We’ve recently written about two ways to help folks save more at tax time.

One is to split your tax refund – put some of your refund into a savings account and some into a checking account; the other is to be encouraged to “pledge to save” before even doing your taxes. This latter idea, the nudge, went through a trial run this last tax season. One of the things that EARN and Commonwealth (the groups who did the trial run) discovered was that refunds deposited into savings accounts stayed in the accounts longer than funds that were deposited into checking accounts.

This data got us thinking about other ways we use checking and savings accounts and whether the use of one over the other really does impact our savings rates. But, first some background…what’s the difference between a checking account and a savings account?

The most basic difference is that a checking account is more for your regular spending needs, e.g.,paying bills, buying groceries, etc., and a savings account is best for stashing away money that you plan to use for something down the road, e.g. emergencies, education, downpayment on a home, etc. Many savings accounts also come with higher interest rates, making them more attractive for those wishing to earn a little on the money they are putting away.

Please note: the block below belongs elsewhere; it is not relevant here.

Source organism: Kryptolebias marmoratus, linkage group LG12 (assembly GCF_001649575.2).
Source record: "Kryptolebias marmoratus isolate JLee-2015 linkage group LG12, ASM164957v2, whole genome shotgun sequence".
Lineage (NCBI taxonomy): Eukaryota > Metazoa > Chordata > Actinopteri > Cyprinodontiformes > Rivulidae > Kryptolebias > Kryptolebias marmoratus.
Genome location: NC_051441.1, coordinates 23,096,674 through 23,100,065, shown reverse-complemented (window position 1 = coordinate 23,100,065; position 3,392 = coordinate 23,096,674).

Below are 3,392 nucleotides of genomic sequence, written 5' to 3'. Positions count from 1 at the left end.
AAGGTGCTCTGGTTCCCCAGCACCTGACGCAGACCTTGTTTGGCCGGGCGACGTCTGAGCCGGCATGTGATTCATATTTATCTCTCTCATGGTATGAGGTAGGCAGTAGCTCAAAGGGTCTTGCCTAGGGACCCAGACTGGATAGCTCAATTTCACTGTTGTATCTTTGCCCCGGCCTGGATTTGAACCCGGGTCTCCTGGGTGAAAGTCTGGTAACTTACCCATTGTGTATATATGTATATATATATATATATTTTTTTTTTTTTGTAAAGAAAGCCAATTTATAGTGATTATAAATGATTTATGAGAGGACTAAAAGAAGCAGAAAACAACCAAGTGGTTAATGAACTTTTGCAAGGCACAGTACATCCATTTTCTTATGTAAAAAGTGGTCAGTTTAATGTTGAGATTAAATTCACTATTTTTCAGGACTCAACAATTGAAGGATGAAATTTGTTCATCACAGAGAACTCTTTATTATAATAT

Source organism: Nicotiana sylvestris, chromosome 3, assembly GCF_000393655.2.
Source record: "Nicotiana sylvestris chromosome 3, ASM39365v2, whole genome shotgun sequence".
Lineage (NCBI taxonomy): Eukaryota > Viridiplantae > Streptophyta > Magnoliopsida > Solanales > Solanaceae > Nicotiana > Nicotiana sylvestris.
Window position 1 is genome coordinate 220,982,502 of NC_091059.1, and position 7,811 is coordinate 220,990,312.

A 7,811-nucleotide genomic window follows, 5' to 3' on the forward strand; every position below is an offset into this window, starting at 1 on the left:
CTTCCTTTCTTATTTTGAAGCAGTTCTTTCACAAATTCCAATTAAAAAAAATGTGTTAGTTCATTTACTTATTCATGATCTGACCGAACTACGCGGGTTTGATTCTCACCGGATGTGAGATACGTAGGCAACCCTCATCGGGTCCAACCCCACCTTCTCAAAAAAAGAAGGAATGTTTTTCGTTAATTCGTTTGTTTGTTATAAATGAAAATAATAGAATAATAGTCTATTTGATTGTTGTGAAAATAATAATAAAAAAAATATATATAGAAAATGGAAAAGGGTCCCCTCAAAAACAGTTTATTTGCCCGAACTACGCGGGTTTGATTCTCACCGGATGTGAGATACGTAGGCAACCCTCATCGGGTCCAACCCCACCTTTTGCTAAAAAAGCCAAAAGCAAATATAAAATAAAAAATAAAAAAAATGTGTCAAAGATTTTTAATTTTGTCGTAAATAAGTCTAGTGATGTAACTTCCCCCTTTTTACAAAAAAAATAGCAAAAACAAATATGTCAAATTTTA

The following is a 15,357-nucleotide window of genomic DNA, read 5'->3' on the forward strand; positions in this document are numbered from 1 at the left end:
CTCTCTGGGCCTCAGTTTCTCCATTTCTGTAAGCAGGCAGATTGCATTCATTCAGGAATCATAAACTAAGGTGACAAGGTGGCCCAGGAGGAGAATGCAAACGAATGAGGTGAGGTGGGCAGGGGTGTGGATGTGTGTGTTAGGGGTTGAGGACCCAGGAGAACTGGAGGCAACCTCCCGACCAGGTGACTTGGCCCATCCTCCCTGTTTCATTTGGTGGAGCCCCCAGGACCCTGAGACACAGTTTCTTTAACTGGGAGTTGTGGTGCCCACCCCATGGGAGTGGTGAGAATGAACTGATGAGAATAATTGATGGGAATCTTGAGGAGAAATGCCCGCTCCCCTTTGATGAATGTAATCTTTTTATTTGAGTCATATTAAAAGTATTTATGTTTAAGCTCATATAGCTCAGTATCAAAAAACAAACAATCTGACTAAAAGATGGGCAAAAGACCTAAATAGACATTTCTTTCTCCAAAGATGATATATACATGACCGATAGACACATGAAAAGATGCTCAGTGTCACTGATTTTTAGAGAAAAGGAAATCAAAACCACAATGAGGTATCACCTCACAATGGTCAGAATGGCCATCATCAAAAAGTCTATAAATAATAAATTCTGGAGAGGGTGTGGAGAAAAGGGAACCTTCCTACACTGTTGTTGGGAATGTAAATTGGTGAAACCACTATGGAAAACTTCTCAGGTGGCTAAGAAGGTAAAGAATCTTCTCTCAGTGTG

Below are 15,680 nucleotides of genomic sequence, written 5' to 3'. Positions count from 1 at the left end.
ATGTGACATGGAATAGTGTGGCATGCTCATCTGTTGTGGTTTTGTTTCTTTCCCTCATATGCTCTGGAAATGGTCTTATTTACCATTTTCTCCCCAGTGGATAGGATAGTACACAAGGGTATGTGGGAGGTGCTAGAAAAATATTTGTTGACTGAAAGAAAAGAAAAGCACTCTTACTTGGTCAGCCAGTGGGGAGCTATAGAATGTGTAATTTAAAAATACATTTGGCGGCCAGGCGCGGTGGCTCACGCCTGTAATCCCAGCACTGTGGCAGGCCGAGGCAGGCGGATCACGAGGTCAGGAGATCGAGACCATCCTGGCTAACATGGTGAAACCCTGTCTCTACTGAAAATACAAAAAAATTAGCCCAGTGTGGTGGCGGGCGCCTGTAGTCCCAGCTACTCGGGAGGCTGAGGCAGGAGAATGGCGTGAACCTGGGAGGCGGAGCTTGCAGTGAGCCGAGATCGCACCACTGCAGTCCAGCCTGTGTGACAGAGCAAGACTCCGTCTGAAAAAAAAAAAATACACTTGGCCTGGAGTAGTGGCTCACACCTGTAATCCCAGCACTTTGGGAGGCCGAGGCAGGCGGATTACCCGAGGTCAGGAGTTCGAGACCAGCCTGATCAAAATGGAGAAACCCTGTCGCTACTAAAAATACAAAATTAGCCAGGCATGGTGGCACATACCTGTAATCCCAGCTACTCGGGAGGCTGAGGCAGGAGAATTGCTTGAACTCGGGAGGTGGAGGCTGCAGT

Yet even a little interest isn’t enough to get a lot of folks to open more than a checking account. “Why bother?” they ask. Well, behavior economics…that’s why!

Remember when we talked about out-of-sight, out-of-mind? In other words, if we never see the money in our checking account, we are much less likely to spend it,i.e., we’re more likely to SAVE IT!

That separation between savings accounts and checking accounts is important because you are more likely NOT to spend it if it is in a savings account – “…[someone who saves to] a savings account is 11% more likely to successfully save$20 each month compared to someone who uses a checking account… .”

So the takeaway is simple, you’re more likely to actually save if you have a savings account in addition to your checking account, which makes it much of a partnership than a showdown!

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